Monday, July 28, 2008

Birds and Bugs with Doug

(Doug Taron and Kathie. Photo by Gus 7-26-08)
Click on photos to enlarge for best viewing.

I waited anxiously on Saturday afternoon for the arrival of Doug Taron from Gossamer Tapestry. Doug is in town for an insect conference and we made arrangements to meet a few weeks ago. Now the day has arrived, the house has been cleaned and Gus and I have just returned from a trip to the store to buy the pizza cheese and a few other items. I have recently started using block mozzarella and shredding it myself when I learned that pre-shredded cheese is coated with plastic to keep the pieces from sticking to each other. I am in the middle of putting away dishes when the doorbell rings. Gus and I both greet Doug and welcome him into the house. One of the first things Doug notices is Gus' Red Sox T-shirts. Gus is an avid Red Sox fan and has been since he was a child. It turns out Doug is also a Red Sox Fan, having grown up in that area, so he and Gus discuss baseball while Gus gives him a tour of the backyard and I shred cheese and whip up the pizza dough. We have been making our own homemade pizza for over 25 years and chose to serve it to Doug tonight. After the backyard tour, with the dough rising, Doug and I set off to see Sycamore Canyon Wash. I trade my sandals for my hiking shoes and don my hat and binoculars. With my camera hanging from my shoulder strap we cross the street and enter the canyon.

(Sycamore Canyon scoured by flood waters photo by Kathie 7-26-08)

This is the first time I have actually entered the canyon since the big flash flood earlier this week. I am impressed with the new landscaping created by the scouring waters of the flash flood. Parts of the cliff have been scooped out even deeper and new channels have been carved. Piles of debris are stacked here and there along the banks and wrapped around tree trunks. It is a whole new world for me, but houses and the cliffs above keep me oriented. a few clouds drift overhead on this warm day. When a few sprinkles fall from the clouds I wrap my D80 in the plastic bag I stuffed in my pocket as we headed out the door.

(American Snout butterfly photo by kathie 70-300mm lens, 7-26-08)

One of the first insects we find is this long-nosed butterfly. I'm amazed by it's silvery wings and compound eye. Their wings do have a spot of orange in them, but that photo did not come out.

While there are many birds in the wash our focus today is on the insects they dine on. Still, we couldn't ignore this Gila woodpecker that perched nearby scolding us from his perch.

Doug found these insects with piercing mouth parts that penetrate the cactus pads and fruit in order to suck out the nutritious liquid inside.

This orange beetle in a yellow flower is a bright spot in the day.

(click to enlarge)
(Long-horned beetle photo by kathie, 70-300mm lens)

I spotted some motion around the top of a mesquite tree that quickly attracted Doug's attention. A long-horned beetle hovered near the top branches back lit by the setting sun. We chased it around the tree trying to get a photo with the sun on the insect but it would not cooperate. Still, this silhouette shows how long it's antennae really are. By now I am sure the pizzas are ready and Gus must be getting hungry so we head back to the house. Sure enough, the two pizza pies wait on the counter, already to go into the oven. Gus and Doug sit down to watch the Red Sox game Gus has recorded while I quickly upload photos onto the computer to show Doug. Soon we are eating steaming hot pizza and chatting around the big screen TV.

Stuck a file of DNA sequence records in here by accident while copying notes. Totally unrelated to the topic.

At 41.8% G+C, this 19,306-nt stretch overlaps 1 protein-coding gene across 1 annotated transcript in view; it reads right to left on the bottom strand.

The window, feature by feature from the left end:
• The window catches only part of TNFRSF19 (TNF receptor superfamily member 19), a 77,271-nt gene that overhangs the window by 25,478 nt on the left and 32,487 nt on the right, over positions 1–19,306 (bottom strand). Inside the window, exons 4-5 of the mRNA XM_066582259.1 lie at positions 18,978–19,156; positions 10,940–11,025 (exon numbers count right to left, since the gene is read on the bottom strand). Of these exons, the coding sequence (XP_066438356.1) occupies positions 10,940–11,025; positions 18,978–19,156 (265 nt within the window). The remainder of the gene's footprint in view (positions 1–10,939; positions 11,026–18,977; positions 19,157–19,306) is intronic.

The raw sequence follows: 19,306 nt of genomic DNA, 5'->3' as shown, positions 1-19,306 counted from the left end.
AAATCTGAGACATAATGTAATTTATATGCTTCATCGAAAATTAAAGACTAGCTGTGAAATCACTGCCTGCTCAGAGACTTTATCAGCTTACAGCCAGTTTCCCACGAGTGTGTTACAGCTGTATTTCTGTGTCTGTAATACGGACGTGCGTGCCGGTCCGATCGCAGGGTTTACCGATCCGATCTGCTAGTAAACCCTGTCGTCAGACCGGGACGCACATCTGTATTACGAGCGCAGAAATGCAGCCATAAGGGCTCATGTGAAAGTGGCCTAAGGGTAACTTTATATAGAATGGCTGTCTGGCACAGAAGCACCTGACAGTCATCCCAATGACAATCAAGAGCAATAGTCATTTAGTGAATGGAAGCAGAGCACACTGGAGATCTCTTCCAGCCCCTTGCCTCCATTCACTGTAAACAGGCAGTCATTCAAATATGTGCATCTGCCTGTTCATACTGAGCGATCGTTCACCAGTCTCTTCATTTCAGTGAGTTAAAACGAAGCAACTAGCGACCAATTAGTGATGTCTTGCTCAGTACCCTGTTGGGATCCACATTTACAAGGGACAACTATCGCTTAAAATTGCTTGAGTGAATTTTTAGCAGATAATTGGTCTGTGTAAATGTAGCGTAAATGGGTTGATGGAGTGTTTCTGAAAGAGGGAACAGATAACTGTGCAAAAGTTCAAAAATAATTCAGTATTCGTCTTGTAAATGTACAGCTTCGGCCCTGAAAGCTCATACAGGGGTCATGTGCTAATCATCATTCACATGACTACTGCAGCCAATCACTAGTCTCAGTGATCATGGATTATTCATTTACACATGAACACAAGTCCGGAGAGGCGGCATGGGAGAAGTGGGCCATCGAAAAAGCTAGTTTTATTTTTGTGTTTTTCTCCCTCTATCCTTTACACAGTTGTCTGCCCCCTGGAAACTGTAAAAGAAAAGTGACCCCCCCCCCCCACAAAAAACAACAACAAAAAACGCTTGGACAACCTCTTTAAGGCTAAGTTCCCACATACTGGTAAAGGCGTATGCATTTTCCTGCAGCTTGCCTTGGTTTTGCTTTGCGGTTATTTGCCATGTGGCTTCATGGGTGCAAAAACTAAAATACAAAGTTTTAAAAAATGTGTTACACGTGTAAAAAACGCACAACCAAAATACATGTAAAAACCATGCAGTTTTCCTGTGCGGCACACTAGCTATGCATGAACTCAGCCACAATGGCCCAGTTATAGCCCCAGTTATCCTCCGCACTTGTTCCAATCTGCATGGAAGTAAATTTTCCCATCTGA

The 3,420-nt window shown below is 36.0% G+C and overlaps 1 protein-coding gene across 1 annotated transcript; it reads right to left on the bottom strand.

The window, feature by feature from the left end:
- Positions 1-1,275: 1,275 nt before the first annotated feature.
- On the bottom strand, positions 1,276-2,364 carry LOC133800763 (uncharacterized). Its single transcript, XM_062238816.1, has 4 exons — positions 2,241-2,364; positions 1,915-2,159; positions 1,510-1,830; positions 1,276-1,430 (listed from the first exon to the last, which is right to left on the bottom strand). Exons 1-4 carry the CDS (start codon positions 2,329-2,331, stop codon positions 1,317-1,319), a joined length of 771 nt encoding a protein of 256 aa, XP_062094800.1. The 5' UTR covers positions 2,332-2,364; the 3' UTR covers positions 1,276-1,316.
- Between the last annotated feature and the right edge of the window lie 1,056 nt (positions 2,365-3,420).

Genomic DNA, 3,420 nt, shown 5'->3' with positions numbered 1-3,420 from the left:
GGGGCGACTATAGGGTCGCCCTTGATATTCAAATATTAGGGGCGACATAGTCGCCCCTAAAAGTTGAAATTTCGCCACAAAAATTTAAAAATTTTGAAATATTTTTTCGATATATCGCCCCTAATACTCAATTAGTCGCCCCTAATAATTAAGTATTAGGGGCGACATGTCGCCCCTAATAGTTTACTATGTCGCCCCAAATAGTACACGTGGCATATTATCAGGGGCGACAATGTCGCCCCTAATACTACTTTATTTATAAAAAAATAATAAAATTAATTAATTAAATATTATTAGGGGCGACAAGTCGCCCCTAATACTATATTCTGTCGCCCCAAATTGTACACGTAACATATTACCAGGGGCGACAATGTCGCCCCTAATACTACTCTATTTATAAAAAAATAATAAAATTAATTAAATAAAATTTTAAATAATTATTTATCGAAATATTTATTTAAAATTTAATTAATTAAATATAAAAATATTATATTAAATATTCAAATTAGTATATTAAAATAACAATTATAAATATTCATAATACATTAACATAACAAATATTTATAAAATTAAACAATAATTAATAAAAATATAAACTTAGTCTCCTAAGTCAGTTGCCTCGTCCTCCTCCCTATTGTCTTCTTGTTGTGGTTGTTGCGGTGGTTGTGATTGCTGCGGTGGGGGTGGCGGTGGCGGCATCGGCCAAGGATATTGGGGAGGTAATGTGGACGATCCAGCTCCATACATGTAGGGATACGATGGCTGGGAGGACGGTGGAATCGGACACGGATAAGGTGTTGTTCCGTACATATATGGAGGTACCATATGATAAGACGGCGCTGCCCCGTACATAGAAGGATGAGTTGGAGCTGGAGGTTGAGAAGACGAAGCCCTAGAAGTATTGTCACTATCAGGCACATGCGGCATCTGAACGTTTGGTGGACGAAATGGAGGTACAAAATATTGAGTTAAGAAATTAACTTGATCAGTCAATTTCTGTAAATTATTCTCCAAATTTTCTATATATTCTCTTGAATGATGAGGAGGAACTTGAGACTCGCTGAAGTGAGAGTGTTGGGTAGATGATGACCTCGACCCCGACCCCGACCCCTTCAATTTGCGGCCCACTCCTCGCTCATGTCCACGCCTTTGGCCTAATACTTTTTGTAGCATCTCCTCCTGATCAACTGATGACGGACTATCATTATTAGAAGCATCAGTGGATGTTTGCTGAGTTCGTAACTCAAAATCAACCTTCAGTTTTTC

The sky grows darker while the guys watch the game, then Doug inquires if I would like to try black lighting in the wash. Heck yeah! We pack up his gear and I change my shoes once again before heading out the front door and across the street. We walk back down toward the barbed wire opening trying to decide where we might find two trees to string a rope across and hang the sheet from. Then Doug decides that barbed wire fence might just do the trick for us.

We hang the white sheet across this bit of barbed wire fence that is used to discourage Off Road Vehicles from entering the wash. Doug says the wash acts like a super highway for the insects providing an uncluttered flyway as they go about their nighttime business. I watch as Doug gets out the rest of the gear to set up the black light and attach it to its power source, a portable but heavy battery pack he carries around with him. We have a bit of a brief shower that temporarily slows things down, and I have to stow my camera in Doug's backpack to protect it from moisture, but once it is over it isn't long before the insects start to arrive. A few beetles and smaller moths come first, but then the larger insects start to show up.

(Close-up of a White-lined Sphinx Moth hyles lineata. Doug says they are as common as Dandelions but I am excited to see them anyway. )

The moths and other insects collect on the white sheet that hangs over the barbed wire. You can just see the black light shining through from the other side. The moths would get so frantic that some of them beat themselves against the ground, or worse, against my ankles! Yuk. I'm sorry but I jumped like a girl. Unknown insect wings in the dark are a little hard to take, but it was worth it. Almost all the larger moths seen here are white lined Sphinx moths, the only name I can remember.

(Rustic Sphinx manduca rustica photo by Kathie 18-70mm lens 7-26-08)

This big beautiful guy was the prize of the night. I wanted to take its picture but was afraid it would fly away before Doug could collect it. Doug assured me it would be alright and it was. I was so excited by the whole process. I snapped a few photos and then into the jar it went. Finally jet lag got to Doug and we decided to call it a night. I'm afraid I could have stayed out there for hours enjoying the mysteries of the night. Who knew there was all this activity happening while I sleep soundly nearby in my (mostly) bug free house! We shut off the black light, shook out the sheet and headed back to my house with Doug's head lamp lighting the way for us until we reached the sidewalk again.